Those more knowledgeable about events like the Sharpeville Massacre showed a keener sense of the importance of collective memory than those who were unconscious.

The way in which Germany approached its traumatic Nazi history clearly shows how a society can reckon with its past. It is recognized that the country has developed an acute historical sensibility that maintains an understanding of the past through ongoing education and information efforts.

Not to forget

The lack of familiarity with important historical events indicates that the development of the national collective memory in South Africa has serious flaws.

A national collective memory is critical to achieving a national identity, as identities are closely related to the shared memories, including values, that a group possesses. In the case of South Africa, a collective national identity would go a long way in building the social compact necessary to meet the many challenges the country faces.

South Africa could perhaps look to Guatemala. Attempts were made to use education to promote national unity in Guatemala when a peace agreement was signed in 1996 at the end of a violent conflict in that country. The country turned to human rights education to emphasize the diversity of its people and a culture of peace.

One focus was on the rights of children, women and indigenous peoples. Unlike South Africa, Guatemala did not include the history of the conflict in its national curriculum. But, like in South Africa, there has been no failure to develop a collective memory based on a story that highlights historical events that can promote national unity.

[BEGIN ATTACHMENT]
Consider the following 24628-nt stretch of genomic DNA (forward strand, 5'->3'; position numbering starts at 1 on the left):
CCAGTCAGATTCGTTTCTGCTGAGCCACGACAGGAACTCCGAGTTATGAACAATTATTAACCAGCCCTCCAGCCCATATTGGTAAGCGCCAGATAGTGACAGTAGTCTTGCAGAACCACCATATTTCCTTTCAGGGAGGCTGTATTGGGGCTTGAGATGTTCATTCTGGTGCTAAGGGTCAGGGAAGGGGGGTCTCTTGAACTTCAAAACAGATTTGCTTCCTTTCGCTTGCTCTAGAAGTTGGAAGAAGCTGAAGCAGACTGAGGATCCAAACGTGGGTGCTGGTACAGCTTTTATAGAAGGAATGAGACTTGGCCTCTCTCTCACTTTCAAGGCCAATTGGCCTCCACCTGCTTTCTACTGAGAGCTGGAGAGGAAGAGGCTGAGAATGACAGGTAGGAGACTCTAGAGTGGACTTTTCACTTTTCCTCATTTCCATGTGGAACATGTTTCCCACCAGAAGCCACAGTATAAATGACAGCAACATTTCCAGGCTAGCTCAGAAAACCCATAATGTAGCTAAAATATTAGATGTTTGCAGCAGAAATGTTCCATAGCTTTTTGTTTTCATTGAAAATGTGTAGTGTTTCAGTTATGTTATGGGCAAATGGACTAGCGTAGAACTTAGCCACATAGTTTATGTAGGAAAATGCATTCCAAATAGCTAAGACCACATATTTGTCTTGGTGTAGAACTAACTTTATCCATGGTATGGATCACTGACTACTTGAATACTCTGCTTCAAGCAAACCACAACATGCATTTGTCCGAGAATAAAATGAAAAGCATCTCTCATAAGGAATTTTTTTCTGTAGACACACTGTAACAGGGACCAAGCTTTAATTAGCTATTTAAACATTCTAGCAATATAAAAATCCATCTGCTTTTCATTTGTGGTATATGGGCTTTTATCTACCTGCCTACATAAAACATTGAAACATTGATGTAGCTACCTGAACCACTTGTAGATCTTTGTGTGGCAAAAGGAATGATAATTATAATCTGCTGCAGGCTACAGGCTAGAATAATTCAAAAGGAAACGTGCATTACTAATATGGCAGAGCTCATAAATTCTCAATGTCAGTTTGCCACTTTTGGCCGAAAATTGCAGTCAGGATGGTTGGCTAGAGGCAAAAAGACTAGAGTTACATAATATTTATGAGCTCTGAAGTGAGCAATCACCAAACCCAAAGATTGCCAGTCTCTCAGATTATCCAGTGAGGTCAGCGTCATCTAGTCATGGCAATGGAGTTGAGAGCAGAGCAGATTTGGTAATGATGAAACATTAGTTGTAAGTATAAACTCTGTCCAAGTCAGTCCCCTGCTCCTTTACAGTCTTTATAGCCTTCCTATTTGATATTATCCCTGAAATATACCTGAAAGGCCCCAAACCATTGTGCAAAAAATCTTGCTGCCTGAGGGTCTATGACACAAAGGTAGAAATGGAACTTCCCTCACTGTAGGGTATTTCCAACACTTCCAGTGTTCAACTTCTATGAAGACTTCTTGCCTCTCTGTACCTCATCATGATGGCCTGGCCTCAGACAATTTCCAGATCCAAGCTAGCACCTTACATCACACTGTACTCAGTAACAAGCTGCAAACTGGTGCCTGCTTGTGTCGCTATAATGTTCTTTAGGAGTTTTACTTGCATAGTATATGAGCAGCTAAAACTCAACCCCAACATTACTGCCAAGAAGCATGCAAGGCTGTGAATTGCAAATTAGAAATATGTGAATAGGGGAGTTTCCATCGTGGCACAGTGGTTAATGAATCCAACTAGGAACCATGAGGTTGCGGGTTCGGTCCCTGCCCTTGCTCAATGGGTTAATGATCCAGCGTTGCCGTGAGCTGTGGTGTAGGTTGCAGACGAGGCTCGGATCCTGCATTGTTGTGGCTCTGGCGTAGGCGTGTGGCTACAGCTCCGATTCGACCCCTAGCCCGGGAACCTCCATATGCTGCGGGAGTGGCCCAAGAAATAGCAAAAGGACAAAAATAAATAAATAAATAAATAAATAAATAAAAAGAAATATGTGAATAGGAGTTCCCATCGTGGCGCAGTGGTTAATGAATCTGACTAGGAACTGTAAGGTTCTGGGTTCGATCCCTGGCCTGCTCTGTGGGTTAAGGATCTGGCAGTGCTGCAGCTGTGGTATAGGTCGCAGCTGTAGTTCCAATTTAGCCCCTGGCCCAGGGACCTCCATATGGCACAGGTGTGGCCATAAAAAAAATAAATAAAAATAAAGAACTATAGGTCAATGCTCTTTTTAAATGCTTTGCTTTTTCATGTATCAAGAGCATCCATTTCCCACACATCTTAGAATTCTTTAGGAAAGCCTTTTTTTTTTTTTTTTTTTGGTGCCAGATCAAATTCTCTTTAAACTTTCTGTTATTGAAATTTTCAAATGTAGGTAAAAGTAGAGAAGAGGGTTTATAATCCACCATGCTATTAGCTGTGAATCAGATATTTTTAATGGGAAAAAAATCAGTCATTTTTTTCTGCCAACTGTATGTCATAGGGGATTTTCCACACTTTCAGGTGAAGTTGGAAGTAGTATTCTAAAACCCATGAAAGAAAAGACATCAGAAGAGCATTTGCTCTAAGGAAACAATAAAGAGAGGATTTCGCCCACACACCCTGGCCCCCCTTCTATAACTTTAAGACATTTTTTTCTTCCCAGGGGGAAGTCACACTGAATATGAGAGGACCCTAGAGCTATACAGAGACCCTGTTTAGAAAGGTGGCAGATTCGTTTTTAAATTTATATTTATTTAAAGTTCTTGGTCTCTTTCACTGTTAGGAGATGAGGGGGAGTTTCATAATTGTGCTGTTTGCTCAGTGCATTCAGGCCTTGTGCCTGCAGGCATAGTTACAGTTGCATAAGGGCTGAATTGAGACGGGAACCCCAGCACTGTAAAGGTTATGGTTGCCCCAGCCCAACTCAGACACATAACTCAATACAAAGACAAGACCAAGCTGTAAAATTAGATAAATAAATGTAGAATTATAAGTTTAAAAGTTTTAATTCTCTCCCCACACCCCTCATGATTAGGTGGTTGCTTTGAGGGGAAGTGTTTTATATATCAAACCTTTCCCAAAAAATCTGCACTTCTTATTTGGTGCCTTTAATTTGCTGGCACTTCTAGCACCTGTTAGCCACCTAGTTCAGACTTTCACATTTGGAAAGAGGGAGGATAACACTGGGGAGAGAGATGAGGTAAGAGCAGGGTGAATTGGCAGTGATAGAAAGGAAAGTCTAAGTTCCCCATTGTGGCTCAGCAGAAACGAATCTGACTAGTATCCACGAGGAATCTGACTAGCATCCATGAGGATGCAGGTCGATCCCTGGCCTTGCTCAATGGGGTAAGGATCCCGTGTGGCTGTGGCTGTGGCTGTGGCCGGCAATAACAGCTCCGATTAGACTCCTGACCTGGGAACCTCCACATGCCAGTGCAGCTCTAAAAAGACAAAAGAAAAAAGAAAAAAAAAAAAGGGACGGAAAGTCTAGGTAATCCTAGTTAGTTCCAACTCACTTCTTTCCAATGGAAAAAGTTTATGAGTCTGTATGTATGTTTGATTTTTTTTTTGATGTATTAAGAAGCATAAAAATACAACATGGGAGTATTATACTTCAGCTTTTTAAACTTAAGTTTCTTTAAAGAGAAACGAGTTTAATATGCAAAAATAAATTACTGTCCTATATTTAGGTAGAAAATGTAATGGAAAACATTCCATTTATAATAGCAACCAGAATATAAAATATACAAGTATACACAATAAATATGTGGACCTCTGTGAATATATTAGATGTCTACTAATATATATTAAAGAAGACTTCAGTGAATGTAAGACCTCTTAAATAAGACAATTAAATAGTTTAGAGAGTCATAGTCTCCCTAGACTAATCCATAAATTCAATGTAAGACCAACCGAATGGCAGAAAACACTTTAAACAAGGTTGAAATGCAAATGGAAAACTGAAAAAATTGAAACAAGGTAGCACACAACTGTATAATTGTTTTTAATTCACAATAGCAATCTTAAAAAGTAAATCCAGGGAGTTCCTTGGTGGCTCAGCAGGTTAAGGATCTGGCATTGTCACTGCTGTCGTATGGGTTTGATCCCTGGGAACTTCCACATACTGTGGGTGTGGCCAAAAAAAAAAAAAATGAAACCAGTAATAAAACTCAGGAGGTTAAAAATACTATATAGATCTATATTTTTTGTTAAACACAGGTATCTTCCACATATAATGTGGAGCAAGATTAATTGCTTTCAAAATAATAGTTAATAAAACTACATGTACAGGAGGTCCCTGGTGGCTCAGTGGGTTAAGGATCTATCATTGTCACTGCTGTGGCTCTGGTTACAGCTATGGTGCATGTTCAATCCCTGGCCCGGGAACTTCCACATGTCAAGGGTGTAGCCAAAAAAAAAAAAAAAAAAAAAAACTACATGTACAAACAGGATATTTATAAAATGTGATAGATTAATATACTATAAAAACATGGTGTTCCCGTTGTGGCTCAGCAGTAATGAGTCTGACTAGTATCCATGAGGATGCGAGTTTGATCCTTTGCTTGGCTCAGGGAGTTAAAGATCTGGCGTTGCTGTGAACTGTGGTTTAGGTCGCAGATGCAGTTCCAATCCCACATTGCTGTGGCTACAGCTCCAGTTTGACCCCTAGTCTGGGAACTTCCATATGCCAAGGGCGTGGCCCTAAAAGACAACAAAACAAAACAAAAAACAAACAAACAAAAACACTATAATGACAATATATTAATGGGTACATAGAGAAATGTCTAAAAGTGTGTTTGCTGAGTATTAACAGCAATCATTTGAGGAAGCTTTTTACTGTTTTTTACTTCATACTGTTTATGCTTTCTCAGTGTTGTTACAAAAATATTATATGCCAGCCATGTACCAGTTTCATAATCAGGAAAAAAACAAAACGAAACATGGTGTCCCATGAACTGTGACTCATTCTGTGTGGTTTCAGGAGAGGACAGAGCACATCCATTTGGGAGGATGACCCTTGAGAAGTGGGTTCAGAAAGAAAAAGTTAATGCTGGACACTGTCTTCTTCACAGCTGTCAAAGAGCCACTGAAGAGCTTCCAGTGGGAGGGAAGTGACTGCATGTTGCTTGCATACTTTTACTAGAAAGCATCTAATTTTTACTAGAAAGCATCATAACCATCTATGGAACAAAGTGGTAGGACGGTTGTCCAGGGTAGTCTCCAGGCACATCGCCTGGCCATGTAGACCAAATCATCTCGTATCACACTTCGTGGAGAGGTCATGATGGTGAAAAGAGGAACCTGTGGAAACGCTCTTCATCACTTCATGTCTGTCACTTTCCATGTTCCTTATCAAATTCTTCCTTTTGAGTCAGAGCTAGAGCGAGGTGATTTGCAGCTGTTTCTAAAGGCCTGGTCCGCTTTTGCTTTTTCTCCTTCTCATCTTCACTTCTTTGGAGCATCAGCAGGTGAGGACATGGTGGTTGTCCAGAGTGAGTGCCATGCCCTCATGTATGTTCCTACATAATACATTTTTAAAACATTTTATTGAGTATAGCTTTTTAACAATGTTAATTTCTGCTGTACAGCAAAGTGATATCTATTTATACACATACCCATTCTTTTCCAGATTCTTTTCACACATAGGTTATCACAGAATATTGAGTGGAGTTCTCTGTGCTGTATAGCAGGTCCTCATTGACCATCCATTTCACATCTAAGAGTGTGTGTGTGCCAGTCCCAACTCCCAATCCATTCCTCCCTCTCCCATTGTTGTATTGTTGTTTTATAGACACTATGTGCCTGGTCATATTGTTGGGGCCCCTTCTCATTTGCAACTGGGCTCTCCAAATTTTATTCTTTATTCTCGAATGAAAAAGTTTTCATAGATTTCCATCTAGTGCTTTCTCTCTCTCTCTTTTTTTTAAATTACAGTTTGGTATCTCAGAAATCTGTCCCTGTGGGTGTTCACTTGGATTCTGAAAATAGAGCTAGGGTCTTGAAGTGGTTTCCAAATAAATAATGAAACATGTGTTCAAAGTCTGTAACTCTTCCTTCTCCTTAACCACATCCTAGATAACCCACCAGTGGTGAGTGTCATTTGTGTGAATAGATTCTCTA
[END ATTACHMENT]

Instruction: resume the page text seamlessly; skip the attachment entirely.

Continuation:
Our survey results show that more needs to be done to ensure that the public is well informed about important events in South African history and their relevance to current affairs.

In part, this needs to include a review of the place of history in school and university curricula, as well as recognizing the need for further investment in civic and democratic education. Countries like the United States invest in citizenship education and learning to tackle tough stories and challenge democracy. Perhaps it is time to put this more firmly on the South African agenda.

* Benjamin Roberts is Research Director: Developmental, Capable and Ethical State (DCES) Research and Coordinator of the South African Social Attitudes Survey (SASAS). Gregory Houston is the Chief Research Specialist, Jare Struwig is the Chief Research Manager, and Steven Gordon is a Senior Research Specialist with the Human Sciences Research Council.

** The views expressed here are not necessarily those of IOL.